But this isn't a breakdown of Alabama's defense. While the Crimson Tide has talent in abundance, there are plenty of other defensive prospects angling for attention between now and the 2012 draft.

Grade: Average

  1. K Blair Walsh (Georgia) 5-10/185/4-5
  2. P Bryan Anger (California) 6-4/207/4.75/4-5
  3. P Drew Butler (Georgia) 6-2/210/5.20/5
  4. K Philip Welch (Wisconsin) 6-3/198/5-6
  5. K Caleb Sturgis (Florida) 5-10/192/6
  6. K David Ruffer (Notre Dame) 6-1/176/6-7
  7. K Derek Dimke (Illinois) 6-0/180/6-7
  8. P Brad Nortman (Wisconsin) 6-3/212/7
  9. P Brian Stahovich (San Diego State) 6-0/195/7


  1. Donte Paige-Moss (North Carolina) 6-4/242/4.67/1
  2. Brandon Jenkins (Florida State) 6-3/245/4.69/1-2
  3. Devin Taylor (South Carolina) 6-6/250/4.76/1-2
  4. Alex Okafor (Texas) 6-4/258/4.62/1-2

Compared with the 2011 defensive end class, any group would be average to below-average. But teams might be scrambling to find difference-making pass rushers in next year's draft unless some of the players listed below step up or there are huge numbers of ascending underclassmen in the J.J. Watt category. North Carolina's Donte Paige-Moss has that ability, and could be a high pick if he adds good weight while racking up sacks over the next year. Jenkins could be a mid-first round defensive end (or the next highly-rated conversion to 3-4 linebacker) with another productive season as a junior. Taylor and Okafor have the size, length and speed to earn top 50 selections if all goes as planned.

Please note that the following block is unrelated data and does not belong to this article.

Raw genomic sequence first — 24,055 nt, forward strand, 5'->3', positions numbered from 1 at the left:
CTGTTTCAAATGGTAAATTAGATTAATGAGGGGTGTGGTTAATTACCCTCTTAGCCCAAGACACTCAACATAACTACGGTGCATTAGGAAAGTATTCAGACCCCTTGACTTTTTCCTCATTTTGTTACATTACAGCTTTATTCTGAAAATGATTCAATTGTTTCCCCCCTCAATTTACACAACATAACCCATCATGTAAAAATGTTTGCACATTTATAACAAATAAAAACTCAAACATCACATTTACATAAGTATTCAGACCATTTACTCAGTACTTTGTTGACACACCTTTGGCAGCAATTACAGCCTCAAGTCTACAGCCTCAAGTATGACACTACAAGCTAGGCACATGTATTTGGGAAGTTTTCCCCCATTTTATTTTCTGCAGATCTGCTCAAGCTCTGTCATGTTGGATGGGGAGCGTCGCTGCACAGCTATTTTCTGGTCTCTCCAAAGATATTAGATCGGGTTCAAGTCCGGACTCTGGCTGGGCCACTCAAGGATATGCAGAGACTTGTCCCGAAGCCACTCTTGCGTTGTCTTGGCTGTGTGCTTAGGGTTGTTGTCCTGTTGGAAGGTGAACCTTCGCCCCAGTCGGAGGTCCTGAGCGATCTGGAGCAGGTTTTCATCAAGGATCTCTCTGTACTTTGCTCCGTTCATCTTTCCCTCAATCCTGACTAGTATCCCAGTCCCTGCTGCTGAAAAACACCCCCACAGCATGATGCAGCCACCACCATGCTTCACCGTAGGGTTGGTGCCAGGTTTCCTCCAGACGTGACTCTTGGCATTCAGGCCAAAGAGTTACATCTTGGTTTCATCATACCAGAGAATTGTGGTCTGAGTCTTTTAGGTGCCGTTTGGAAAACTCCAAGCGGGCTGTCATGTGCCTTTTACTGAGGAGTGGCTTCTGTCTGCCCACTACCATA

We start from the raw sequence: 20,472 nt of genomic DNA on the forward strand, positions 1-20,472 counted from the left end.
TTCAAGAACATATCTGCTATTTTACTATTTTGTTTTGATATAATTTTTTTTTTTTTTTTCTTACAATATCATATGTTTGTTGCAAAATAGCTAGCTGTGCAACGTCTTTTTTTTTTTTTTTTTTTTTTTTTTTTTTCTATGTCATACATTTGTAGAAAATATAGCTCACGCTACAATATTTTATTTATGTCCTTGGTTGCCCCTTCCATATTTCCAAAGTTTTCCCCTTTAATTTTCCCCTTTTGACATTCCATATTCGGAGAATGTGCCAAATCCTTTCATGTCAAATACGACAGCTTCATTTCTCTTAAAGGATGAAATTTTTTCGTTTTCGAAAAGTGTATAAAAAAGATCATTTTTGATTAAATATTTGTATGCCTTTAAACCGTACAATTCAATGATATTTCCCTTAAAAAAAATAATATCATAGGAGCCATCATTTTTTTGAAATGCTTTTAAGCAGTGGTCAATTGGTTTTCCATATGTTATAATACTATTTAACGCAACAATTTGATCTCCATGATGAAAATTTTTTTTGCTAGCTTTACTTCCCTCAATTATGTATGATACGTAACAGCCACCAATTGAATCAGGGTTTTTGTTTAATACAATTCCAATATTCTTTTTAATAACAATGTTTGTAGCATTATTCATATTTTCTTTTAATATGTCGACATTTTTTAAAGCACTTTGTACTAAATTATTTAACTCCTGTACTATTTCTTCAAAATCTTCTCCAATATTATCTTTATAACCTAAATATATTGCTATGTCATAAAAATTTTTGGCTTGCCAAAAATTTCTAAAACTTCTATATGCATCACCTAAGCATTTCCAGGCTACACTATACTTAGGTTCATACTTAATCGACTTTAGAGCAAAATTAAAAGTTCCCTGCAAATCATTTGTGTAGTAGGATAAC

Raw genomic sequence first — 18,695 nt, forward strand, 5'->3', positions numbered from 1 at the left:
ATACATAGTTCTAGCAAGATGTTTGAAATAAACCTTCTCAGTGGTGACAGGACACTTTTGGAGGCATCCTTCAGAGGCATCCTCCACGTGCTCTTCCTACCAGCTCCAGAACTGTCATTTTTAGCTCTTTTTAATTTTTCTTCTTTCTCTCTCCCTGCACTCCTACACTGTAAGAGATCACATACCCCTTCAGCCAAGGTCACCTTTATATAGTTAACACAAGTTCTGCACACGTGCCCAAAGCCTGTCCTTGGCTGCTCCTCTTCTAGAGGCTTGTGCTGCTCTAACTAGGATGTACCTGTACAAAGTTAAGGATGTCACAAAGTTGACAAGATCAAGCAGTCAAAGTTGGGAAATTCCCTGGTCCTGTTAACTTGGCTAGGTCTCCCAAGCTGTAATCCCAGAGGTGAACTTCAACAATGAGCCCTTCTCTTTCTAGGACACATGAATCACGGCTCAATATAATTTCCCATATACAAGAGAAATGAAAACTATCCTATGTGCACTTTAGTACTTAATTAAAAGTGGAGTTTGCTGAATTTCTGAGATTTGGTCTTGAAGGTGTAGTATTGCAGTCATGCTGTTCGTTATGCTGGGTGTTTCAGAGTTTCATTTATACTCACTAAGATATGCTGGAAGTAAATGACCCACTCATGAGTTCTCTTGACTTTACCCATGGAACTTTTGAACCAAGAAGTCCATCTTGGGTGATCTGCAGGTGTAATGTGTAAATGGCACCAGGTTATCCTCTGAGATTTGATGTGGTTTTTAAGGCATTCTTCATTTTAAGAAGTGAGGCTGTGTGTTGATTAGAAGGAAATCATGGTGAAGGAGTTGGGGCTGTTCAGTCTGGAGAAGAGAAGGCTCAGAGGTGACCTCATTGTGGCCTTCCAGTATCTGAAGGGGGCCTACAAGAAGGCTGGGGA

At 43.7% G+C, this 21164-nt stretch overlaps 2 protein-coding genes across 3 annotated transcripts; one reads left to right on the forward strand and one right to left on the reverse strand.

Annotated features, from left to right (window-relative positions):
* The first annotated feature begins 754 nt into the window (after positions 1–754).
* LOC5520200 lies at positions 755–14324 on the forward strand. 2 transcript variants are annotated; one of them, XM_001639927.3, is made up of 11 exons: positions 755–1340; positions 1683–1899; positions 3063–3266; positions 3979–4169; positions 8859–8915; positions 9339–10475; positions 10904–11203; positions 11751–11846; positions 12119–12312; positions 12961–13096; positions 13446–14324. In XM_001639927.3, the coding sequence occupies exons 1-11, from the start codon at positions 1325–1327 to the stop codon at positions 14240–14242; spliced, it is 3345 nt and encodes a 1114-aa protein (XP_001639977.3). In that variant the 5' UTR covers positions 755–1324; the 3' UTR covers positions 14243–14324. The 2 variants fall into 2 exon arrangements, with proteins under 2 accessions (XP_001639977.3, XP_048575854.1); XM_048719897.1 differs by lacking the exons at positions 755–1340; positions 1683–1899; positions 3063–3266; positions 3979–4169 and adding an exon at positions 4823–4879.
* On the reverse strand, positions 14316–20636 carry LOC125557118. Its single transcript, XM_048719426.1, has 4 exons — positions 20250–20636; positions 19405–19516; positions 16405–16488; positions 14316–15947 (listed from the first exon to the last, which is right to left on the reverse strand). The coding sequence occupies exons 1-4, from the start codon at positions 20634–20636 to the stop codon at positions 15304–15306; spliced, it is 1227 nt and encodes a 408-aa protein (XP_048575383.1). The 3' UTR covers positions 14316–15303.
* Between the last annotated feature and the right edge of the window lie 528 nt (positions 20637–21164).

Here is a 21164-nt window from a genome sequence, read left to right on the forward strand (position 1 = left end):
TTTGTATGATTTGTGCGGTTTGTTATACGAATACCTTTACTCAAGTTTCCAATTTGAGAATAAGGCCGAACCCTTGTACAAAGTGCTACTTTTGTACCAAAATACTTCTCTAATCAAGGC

Coples, Crick and Winn played inside in college, but teams playing a 3-4 scheme will likely covet them as five-techniques in the NFL. Branch, Curry, Smith, Miller and Ojomo all have great potential as weak-side pass rushers, while Bequette and Browne could be solid, hustling strong-side players.

Grade: Average

  1. Kheeston Randall (Texas) 6-5/295/4.98/1-2
  2. Tydreke Powell (North Carolina) 6-3/310/5.06/2
  3. Josh Chapman (Alabama) 6-1/310/5.09/2
  4. Brandon Thompson (Clemson) 6-2/310/5.30/2-3
  5. Alameda Ta'amu (Washington) 6-3/330/5.29/2-3
  6. Kendall Reyes (Connecticut) 6-4/298/4.93/3
  7. Jaye Howard (Florida) 6-3/302/4.93/3
  8. Armond Armstead (USC) 6-5/295/4.97/3
  9. Renard Williams (Eastern Washington) 6-2/298/5.18/3-4
  10. Logan Harrell (Fresno State) 6-2/278/4.92/4


  1. Marcus Forston (Miami, Fla.) 6-3/305/4.95/1-2